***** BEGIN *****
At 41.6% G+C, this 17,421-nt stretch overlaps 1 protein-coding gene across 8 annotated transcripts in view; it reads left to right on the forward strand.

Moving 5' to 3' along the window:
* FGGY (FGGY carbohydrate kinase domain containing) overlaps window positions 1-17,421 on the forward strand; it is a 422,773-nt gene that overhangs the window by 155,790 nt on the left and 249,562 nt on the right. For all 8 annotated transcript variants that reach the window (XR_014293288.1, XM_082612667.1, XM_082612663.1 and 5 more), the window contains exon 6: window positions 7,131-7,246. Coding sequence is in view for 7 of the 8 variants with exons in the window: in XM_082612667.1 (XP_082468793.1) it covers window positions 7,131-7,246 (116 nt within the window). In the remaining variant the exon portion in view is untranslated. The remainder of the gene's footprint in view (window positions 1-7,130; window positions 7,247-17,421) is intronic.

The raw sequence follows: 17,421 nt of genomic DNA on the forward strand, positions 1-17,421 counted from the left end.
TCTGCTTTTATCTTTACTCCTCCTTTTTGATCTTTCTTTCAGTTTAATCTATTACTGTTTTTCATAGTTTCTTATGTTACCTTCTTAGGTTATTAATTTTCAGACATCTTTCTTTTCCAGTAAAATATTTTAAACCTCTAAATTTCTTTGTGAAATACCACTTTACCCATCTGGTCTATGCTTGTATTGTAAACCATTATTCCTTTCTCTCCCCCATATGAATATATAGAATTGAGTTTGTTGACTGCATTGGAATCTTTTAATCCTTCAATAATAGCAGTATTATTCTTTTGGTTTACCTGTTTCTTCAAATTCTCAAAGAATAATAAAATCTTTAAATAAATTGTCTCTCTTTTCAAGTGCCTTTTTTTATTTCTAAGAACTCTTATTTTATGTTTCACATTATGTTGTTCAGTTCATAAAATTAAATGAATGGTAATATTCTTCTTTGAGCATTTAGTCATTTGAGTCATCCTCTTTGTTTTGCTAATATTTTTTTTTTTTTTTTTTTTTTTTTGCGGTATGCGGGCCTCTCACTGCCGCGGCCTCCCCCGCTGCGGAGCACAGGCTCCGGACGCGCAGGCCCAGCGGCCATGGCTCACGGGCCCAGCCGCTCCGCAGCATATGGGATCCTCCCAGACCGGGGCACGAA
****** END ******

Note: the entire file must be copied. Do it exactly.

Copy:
At 41.6% G+C, this 17,421-nt stretch overlaps 1 protein-coding gene across 8 annotated transcripts in view; it reads left to right on the forward strand.

Moving 5' to 3' along the window:
* FGGY (FGGY carbohydrate kinase domain containing) overlaps window positions 1-17,421 on the forward strand; it is a 422,773-nt gene that overhangs the window by 155,790 nt on the left and 249,562 nt on the right. For all 8 annotated transcript variants that reach the window (XR_014293288.1, XM_082612667.1, XM_082612663.1 and 5 more), the window contains exon 6: window positions 7,131-7,246. Coding sequence is in view for 7 of the 8 variants with exons in the window: in XM_082612667.1 (XP_082468793.1) it covers window positions 7,131-7,246 (116 nt within the window). In the remaining variant the exon portion in view is untranslated. The remainder of the gene's footprint in view (window positions 1-7,130; window positions 7,247-17,421) is intronic.

The raw sequence follows: 17,421 nt of genomic DNA on the forward strand, positions 1-17,421 counted from the left end.
TCTGCTTTTATCTTTACTCCTCCTTTTTGATCTTTCTTTCAGTTTAATCTATTACTGTTTTTCATAGTTTCTTATGTTACCTTCTTAGGTTATTAATTTTCAGACATCTTTCTTTTCCAGTAAAATATTTTAAACCTCTAAATTTCTTTGTGAAATACCACTTTACCCATCTGGTCTATGCTTGTATTGTAAACCATTATTCCTTTCTCTCCCCCATATGAATATATAGAATTGAGTTTGTTGACTGCATTGGAATCTTTTAATCCTTCAATAATAGCAGTATTATTCTTTTGGTTTACCTGTTTCTTCAAATTCTCAAAGAATAATAAAATCTTTAAATAAATTGTCTCTCTTTTCAAGTGCCTTTTTTTATTTCTAAGAACTCTTATTTTATGTTTCACATTATGTTGTTCAGTTCATAAAATTAAATGAATGGTAATATTCTTCTTTGAGCATTTAGTCATTTGAGTCATCCTCTTTGTTTTGCTAATATTTTTTTTTTTTTTTTTTTTTTTTTGCGGTATGCGGGCCTCTCACTGCCGCGGCCTCCCCCGCTGCGGAGCACAGGCTCCGGACGCGCAGGCCCAGCGGCCATGGCTCACGGGCCCAGCCGCTCCGCAGCATATGGGATCCTCCCAGACCGGGGCACGAA